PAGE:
So why settle in Ponte de Lima?
Well, look at the main square, the Praça de Camões, elegant with its white plaster and grey granite. See the cafes with their canvas umbrellas where you can have coffee, fresh squeezed orange juice, sandwiches or cakes. Look at the seventeenth century fountain, the 'chafariz', topped by an armillary sphere, with three bowls beneath to catch the trickling water. Doesn't that answer your question?
Why did we go looking in the north?
It was when we saw the sign, "We also have a menu in Portuguese" outside a restaurant on the waterfront of Vilamoura marina that our doubts about the Algarve were confirmed. We had had friends there for years, had spent pleasant holidays in the Aldeia Velha but the overwhelming number of foreigners that now call it home put us off. We wanted deep Portugal, real Portugal, the Portugal we had known years ago when the dictator Salazar had discouraged tourism and the Algarve was just a coastline of pretty villages and immense orchards of almond trees.
That sent us on a search all over the country from Trás-os–Montes in the far north east, where some village names, such as Fresulfe, still faintly echo their Vizigoth past to the Serra de São Mamede with its cherry orchards and sweet chestnut groves in the east, to the centre near historic Coimbra with its ancient university and black-caped students singing fado music, and back finally to the Alto Minho in the far north west where Portugal as country began.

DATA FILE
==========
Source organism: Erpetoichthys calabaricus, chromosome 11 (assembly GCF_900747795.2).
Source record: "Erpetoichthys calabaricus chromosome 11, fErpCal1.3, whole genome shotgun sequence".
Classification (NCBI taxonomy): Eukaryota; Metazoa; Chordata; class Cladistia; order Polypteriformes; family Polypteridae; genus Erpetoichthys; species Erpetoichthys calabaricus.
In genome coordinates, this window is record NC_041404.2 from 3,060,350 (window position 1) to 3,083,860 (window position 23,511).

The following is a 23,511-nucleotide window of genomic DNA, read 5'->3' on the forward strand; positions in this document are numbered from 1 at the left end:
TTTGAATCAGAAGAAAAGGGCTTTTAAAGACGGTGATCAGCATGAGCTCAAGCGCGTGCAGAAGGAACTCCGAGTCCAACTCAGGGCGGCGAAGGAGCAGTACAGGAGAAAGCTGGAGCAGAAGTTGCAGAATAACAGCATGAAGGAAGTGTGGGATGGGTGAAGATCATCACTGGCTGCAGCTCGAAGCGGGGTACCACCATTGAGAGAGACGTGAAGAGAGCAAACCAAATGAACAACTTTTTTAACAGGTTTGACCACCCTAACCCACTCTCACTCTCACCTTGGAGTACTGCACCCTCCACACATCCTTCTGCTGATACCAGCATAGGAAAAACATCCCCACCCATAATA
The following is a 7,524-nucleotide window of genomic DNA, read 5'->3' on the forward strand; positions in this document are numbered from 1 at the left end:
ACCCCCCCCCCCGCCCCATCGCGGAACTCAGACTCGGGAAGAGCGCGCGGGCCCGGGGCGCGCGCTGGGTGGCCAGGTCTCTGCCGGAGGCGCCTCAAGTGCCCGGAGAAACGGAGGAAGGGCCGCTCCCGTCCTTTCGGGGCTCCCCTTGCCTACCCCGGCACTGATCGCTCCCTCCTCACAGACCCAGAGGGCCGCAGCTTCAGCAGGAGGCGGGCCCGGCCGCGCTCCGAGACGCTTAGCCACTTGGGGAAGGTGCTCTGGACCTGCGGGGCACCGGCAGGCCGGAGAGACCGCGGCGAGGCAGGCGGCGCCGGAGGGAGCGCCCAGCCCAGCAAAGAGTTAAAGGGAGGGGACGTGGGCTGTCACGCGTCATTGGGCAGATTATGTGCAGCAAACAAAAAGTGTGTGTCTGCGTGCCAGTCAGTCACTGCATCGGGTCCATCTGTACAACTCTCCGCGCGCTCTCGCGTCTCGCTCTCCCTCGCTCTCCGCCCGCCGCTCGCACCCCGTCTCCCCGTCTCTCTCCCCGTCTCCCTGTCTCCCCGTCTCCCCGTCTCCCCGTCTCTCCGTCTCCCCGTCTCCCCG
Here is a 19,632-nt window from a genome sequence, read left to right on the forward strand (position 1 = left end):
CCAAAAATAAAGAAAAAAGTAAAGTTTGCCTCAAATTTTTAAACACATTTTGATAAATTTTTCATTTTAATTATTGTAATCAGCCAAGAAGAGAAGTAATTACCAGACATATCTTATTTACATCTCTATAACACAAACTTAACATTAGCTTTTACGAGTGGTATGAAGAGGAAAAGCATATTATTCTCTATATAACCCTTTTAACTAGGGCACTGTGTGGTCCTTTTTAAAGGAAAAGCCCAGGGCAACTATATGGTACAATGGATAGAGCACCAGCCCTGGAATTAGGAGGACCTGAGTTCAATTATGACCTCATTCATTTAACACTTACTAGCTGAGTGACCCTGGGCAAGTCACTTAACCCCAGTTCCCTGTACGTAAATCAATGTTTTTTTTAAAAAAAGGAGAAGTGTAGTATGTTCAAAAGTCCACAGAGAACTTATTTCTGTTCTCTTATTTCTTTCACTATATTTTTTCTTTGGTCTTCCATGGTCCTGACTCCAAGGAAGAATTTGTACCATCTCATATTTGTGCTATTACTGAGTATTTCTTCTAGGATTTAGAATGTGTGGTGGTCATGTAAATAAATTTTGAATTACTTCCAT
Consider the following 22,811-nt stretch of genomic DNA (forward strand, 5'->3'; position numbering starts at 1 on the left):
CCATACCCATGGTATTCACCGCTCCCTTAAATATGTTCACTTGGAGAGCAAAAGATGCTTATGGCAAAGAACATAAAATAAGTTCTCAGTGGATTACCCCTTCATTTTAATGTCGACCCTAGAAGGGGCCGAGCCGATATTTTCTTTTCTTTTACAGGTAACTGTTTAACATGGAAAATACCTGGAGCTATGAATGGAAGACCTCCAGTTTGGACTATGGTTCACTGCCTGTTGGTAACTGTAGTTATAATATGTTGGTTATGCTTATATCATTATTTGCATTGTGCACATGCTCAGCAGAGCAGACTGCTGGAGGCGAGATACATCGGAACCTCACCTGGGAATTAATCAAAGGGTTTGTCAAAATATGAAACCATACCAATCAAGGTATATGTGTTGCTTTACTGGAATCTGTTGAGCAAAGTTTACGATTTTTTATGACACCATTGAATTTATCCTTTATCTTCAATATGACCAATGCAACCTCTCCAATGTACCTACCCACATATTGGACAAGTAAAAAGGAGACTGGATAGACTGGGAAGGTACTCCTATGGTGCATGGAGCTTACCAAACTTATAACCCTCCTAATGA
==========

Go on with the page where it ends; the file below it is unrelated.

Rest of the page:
We chose what to us is the prettiest town in the country to be 'our' town and isn't it just perfect? There are narrow streets with shops and cafes, pretty corners with statues and plants and stone churches with 'azulejos' – blue and white tiled pictures - showing historic scenes.
Take, for example, this ordinary little corner where the Turihab office – the organisation which offers bed and breakfast in manor houses and stately homes – has its head quarters; or consider the hidden square behind the public library where the little water carrier stands on her pillar outside the Muralha Restaurant.
Can you doubt we've made a good decision?
We are just the latest in an age-old line of people seduced by the beauty of the Lima Valley. According to legend, almost two millennia ago, the Romans were trying to pacify the last corner of the peninsula. Decimus Junius Brutus marched with his legionaries to the banks of the River Lima and ordered them to cross. To the soldiers, though, it seemed clear that such a beautiful river must be the fabled the River Lethes – the river of oblivion - and that if they entered it their minds would be washed clean of all memories. Fearful that they would forget home and family, they refused to follow orders. It was only when Decimus plunged in alone and still was able from the far side to call across his men each by his own name, thus proving that waters of the Lima had not made him forget, that they ventured in.
Here is their memorial, with the 'Roman' bridge – actually a mediaeval restoration - behind.
More about Ponte de Lima another time.
Do you have a favourite town or village in Portugal? Write in and tell us where it is and why you love it.